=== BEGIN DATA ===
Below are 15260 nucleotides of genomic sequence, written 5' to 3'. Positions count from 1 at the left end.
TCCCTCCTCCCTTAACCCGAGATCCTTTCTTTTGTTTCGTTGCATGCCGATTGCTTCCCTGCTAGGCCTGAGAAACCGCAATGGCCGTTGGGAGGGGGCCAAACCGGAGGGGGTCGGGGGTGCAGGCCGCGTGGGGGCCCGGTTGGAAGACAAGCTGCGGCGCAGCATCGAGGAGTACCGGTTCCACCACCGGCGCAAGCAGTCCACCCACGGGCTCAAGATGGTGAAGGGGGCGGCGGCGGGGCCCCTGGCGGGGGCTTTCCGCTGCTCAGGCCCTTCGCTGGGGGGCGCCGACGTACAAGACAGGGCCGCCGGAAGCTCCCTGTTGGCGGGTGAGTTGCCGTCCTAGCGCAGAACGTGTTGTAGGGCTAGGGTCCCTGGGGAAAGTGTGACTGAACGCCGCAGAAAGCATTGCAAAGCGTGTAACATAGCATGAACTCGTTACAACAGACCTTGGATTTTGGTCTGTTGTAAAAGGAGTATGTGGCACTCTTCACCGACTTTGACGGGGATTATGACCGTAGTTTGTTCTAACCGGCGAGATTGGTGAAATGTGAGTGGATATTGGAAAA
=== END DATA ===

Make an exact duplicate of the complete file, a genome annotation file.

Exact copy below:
Below are 15260 nucleotides of genomic sequence, written 5' to 3'. Positions count from 1 at the left end.
TCCCTCCTCCCTTAACCCGAGATCCTTTCTTTTGTTTCGTTGCATGCCGATTGCTTCCCTGCTAGGCCTGAGAAACCGCAATGGCCGTTGGGAGGGGGCCAAACCGGAGGGGGTCGGGGGTGCAGGCCGCGTGGGGGCCCGGTTGGAAGACAAGCTGCGGCGCAGCATCGAGGAGTACCGGTTCCACCACCGGCGCAAGCAGTCCACCCACGGGCTCAAGATGGTGAAGGGGGCGGCGGCGGGGCCCCTGGCGGGGGCTTTCCGCTGCTCAGGCCCTTCGCTGGGGGGCGCCGACGTACAAGACAGGGCCGCCGGAAGCTCCCTGTTGGCGGGTGAGTTGCCGTCCTAGCGCAGAACGTGTTGTAGGGCTAGGGTCCCTGGGGAAAGTGTGACTGAACGCCGCAGAAAGCATTGCAAAGCGTGTAACATAGCATGAACTCGTTACAACAGACCTTGGATTTTGGTCTGTTGTAAAAGGAGTATGTGGCACTCTTCACCGACTTTGACGGGGATTATGACCGTAGTTTGTTCTAACCGGCGAGATTGGTGAAATGTGAGTGGATATTGGAAAA